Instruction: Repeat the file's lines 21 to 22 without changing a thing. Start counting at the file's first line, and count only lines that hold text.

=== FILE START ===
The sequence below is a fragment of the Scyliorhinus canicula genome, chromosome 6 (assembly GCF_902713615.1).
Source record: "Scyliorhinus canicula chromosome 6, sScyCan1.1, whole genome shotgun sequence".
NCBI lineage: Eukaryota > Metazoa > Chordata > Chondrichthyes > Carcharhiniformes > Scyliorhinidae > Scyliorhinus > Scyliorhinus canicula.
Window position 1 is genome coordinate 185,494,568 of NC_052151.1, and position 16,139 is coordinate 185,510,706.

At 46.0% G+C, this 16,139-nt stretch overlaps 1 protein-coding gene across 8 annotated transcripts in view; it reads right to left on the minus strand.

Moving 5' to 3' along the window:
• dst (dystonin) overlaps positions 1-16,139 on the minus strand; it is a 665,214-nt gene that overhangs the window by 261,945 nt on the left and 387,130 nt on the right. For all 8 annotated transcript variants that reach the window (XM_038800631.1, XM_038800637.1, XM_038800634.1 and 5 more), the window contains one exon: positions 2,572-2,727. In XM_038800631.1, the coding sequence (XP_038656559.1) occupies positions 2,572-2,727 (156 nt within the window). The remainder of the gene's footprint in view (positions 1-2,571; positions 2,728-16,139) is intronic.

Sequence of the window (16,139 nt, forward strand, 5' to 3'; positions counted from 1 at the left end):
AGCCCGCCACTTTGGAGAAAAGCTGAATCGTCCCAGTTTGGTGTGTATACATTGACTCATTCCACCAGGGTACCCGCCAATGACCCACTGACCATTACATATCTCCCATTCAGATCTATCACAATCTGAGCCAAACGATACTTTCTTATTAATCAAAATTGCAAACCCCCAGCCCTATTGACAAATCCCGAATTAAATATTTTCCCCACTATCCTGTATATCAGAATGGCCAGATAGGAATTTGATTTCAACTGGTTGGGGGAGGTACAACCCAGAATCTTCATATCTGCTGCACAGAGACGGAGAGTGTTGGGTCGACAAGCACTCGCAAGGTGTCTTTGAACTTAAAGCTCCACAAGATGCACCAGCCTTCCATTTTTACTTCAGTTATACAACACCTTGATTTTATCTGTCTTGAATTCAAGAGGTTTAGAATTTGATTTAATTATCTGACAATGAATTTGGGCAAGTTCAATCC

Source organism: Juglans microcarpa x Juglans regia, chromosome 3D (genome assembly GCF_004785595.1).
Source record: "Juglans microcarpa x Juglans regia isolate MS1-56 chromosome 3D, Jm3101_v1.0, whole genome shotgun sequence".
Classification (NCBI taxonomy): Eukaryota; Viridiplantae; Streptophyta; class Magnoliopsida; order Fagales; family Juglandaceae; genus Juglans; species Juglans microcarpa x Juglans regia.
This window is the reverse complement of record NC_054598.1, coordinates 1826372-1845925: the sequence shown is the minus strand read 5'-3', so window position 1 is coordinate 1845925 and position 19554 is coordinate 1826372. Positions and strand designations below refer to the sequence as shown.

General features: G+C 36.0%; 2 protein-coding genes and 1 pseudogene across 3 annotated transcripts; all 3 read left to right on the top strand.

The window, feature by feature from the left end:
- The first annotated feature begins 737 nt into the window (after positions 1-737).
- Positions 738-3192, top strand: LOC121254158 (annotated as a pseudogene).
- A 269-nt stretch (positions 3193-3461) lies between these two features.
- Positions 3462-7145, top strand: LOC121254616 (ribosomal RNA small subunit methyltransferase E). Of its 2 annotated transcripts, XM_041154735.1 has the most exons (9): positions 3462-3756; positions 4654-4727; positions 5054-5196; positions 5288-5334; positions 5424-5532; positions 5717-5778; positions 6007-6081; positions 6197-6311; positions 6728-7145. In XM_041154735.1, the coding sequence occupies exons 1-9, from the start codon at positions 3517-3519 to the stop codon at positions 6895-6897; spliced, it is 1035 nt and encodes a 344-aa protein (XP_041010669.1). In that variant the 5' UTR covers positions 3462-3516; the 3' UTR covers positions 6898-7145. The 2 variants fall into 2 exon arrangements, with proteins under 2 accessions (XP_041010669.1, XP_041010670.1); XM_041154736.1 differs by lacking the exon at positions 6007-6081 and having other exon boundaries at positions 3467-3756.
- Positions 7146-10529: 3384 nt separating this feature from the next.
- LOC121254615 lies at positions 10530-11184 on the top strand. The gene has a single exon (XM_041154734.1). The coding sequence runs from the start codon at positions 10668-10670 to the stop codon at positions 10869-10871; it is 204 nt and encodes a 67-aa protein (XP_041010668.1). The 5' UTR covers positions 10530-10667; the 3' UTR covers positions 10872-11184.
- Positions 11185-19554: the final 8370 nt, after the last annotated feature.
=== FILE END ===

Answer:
- LOC121254615 lies at positions 10530-11184 on the top strand. The gene has a single exon (XM_041154734.1). The coding sequence runs from the start codon at positions 10668-10670 to the stop codon at positions 10869-10871; it is 204 nt and encodes a 67-aa protein (XP_041010668.1). The 5' UTR covers positions 10530-10667; the 3' UTR covers positions 10872-11184.
- Positions 11185-19554: the final 8370 nt, after the last annotated feature.